CSI Miami: Below and Beyond

A recent CSI Miami episode focussed on cyber-stalking. Briefly, a school swimming star (Candace Walker) is the subject of a website devoted to stalking and photographing her – consequently, she is being followed by dozens of amateur paparazzi – and at the beginning of the episode, her boyfriend is shot and killed with an arrow. A number of things stood out, and taken together, they left me with a very sour taste.

Candace Walker: For most of the episode, she’s portrayed in a Sacred Victim kind of way. At the same time, though, she’s participating in an official photo-shoot promoting something or other. On its own, that might strike me as a girl determined not to let her life be cancelled by her stalkers – or as a demonstration of difference between consent and violation. Taken with the rest, it comes across as her toggling between Madonna and Whore.

Mother vs Father: Candace’s mother is the one organizing the photo-shoot. She doesn’t see any danger in the website and horde of stalkers, just seeing it all as a way to raise Candace’s profile and satisfy her own vicarious ambitions. At one point in the episode, the father stages a kidnapping attempt on Candace, in order to convince her and her mother that she is in danger. Assault as protection, yeah; the scene where he confesses to Horatio is clearly meant to stack our sympathy in his favour.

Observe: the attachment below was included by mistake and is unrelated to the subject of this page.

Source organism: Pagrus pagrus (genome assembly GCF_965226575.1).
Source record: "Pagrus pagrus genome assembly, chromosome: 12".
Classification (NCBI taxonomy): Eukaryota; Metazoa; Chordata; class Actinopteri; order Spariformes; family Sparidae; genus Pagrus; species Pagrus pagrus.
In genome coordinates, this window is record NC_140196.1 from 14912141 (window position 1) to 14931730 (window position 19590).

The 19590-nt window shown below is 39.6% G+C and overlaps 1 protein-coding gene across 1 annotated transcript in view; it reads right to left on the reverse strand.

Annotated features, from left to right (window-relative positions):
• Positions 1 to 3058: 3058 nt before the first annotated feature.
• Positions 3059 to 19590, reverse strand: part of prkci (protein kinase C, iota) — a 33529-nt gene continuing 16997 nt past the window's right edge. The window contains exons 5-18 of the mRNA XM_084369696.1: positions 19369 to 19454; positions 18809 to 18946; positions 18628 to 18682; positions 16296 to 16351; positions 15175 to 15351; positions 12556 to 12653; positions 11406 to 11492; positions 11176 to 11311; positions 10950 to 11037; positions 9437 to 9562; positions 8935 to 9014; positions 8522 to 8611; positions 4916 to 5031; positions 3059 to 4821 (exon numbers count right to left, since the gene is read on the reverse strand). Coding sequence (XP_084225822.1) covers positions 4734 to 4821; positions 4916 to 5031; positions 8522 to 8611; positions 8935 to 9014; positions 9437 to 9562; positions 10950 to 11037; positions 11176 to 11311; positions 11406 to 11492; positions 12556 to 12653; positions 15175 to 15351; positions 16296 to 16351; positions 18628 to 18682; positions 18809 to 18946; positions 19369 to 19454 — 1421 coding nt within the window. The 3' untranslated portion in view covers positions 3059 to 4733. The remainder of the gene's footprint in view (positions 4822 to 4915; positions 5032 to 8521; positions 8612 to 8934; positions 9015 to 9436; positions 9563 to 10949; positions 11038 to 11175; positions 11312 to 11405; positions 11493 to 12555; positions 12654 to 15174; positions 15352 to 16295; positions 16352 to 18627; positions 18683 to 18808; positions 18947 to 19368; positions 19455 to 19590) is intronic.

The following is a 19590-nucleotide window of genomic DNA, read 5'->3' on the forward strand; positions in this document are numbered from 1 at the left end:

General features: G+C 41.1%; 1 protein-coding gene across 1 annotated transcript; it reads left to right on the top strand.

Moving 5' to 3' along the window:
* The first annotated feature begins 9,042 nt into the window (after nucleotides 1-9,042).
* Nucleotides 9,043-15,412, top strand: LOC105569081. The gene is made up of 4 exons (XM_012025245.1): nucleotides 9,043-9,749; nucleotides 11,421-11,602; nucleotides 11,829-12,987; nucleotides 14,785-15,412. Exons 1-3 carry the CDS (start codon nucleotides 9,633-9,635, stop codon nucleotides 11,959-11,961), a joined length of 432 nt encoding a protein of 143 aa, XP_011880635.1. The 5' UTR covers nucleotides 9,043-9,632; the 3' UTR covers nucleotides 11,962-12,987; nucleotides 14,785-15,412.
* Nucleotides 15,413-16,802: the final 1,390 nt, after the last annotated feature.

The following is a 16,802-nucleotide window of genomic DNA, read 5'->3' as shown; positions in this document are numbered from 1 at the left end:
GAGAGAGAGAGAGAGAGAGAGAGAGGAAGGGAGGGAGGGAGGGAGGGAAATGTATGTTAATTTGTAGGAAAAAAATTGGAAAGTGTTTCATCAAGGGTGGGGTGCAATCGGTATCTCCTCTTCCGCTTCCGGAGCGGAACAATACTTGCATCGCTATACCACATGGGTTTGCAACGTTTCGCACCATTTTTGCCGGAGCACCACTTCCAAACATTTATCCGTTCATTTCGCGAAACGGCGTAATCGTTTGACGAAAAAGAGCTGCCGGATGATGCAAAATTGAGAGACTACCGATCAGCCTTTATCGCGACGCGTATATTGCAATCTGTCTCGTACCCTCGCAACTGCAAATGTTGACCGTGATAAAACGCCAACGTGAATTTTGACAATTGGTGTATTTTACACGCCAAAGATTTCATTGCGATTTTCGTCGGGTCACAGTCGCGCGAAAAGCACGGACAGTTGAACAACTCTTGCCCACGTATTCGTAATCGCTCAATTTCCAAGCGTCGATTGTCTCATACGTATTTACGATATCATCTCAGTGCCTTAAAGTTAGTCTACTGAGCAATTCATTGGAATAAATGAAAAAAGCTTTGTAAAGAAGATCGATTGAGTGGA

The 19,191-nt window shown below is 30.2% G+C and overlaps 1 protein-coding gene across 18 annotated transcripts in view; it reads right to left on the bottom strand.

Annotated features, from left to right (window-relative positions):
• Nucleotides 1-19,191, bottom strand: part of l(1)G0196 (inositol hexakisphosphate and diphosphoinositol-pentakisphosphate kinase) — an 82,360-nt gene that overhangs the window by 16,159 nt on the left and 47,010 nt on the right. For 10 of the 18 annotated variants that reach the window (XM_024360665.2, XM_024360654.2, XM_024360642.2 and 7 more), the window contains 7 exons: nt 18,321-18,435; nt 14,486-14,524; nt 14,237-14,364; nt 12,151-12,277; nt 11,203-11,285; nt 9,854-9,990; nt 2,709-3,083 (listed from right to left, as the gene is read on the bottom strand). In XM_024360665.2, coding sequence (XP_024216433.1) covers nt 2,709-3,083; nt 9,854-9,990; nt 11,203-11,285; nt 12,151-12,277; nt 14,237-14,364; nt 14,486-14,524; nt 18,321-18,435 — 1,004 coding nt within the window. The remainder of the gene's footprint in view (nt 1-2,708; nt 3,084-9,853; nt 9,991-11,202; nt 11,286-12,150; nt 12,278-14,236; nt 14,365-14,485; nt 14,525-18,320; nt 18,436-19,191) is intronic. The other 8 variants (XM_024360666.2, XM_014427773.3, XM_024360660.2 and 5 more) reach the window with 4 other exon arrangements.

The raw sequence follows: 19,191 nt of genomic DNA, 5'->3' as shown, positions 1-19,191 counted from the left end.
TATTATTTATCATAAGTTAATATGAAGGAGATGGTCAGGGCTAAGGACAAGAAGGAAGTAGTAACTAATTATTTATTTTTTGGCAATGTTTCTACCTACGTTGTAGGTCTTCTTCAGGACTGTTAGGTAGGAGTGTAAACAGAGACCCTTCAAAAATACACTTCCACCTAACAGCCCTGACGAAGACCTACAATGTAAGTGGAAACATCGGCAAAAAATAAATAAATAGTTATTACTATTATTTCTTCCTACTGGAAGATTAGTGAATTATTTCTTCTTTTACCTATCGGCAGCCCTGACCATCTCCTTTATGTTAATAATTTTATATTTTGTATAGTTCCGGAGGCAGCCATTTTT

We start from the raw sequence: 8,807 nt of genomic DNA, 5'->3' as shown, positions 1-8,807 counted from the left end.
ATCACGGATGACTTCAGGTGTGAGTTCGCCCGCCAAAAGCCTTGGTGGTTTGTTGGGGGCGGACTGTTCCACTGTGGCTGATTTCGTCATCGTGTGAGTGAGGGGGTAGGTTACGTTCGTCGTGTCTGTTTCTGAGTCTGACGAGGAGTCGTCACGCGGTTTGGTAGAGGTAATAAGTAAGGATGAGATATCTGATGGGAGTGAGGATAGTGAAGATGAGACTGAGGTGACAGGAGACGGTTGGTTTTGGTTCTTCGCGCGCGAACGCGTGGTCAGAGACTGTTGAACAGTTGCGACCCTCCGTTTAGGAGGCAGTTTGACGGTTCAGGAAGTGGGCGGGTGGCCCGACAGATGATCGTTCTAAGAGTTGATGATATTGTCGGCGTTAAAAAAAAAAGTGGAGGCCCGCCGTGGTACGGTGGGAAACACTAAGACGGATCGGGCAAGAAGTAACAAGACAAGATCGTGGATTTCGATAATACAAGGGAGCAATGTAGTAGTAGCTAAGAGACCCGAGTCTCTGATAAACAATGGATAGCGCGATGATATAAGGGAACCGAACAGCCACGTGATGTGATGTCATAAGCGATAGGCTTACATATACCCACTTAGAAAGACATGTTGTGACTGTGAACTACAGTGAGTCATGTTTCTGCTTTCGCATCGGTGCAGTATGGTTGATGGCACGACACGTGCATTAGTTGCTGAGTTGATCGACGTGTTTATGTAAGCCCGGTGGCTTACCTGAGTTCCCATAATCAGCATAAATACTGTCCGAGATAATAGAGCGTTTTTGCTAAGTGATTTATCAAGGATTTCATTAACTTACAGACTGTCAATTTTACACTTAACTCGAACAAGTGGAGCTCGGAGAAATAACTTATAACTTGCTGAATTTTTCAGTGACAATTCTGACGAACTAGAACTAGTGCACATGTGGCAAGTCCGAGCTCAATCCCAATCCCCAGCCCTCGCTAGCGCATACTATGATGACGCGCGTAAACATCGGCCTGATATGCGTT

Mother vs Stalker: We’re given a specific photographer (male) who’s arrested in a throwaway scene, where he’s presented more as an idiot than a criminal, seduced into his actions by the buzz of the site. Meanwhile, Candace’s mother turns out to be the one who started the website – inviting people to stalk her daughter, in order to make the daughter more bankable.

Rival vs Coach: Candace has a swim coach. She also has a rival, in the form of another member of the team, who envies both her publicity and her boyfriend. The coach and the rival are sleeping together. Rival uses coach to get the keys to the equipment room, where she gets a bow and tries to kill Candace, shooting the boyfriend by mistake. The episode at least mentions a stat rape charge for the coach – but the last we see of him is walking past the rival, after their arrests, and being snubbed by her as she preens for the cameras, him looking hurt (and thus presenting her as the powerful party in the relationship; the whole men seduced by underage girls thing).

Most of these – apart from the seduction by underage girl part – wouldn’t strike me as anything but “this character is messed up.” But taken together they include Madonna/Whore (with Candace being pushed into the Whore role by her mother), stalking-as-compliment (for Whore rival and Pimp mother, and by extension stalking as an acceptable fate for bad girls/women), force-as-protection (to keep the Madonna from becoming a Whore), the crimes of women as active and the crimes of men as forced on them by women’s seductions (coach) or endangerment (father). Details matter – details add up into context – writers of forensic procedurals ought to know that.

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